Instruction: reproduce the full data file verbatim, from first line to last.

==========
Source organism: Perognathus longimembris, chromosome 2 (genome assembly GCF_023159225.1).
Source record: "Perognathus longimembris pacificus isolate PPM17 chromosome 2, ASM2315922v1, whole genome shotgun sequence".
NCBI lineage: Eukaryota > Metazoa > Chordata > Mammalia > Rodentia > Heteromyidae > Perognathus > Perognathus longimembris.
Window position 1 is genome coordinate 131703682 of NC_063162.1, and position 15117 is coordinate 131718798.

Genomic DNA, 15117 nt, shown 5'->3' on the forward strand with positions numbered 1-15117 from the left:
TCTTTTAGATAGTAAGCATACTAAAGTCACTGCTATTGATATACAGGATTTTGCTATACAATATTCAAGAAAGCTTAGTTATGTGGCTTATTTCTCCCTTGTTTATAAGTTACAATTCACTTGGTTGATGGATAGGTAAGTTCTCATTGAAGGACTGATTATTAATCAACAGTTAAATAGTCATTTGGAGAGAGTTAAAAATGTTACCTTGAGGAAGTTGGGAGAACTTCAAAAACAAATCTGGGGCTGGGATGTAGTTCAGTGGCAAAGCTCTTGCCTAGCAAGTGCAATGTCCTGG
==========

Source organism: Perognathus longimembris, chromosome 2 (genome assembly GCF_023159225.1).
Source record: "Perognathus longimembris pacificus isolate PPM17 chromosome 2, ASM2315922v1, whole genome shotgun sequence".
NCBI lineage: Eukaryota > Metazoa > Chordata > Mammalia > Rodentia > Heteromyidae > Perognathus > Perognathus longimembris.
Window position 1 is genome coordinate 131703682 of NC_063162.1, and position 15117 is coordinate 131718798.

Genomic DNA, 15117 nt, shown 5'->3' on the forward strand with positions numbered 1-15117 from the left:
TCTTTTAGATAGTAAGCATACTAAAGTCACTGCTATTGATATACAGGATTTTGCTATACAATATTCAAGAAAGCTTAGTTATGTGGCTTATTTCTCCCTTGTTTATAAGTTACAATTCACTTGGTTGATGGATAGGTAAGTTCTCATTGAAGGACTGATTATTAATCAACAGTTAAATAGTCATTTGGAGAGAGTTAAAAATGTTACCTTGAGGAAGTTGGGAGAACTTCAAAAACAAATCTGGGGCTGGGATGTAGTTCAGTGGCAAAGCTCTTGCCTAGCAAGTGCAATGTCCTGG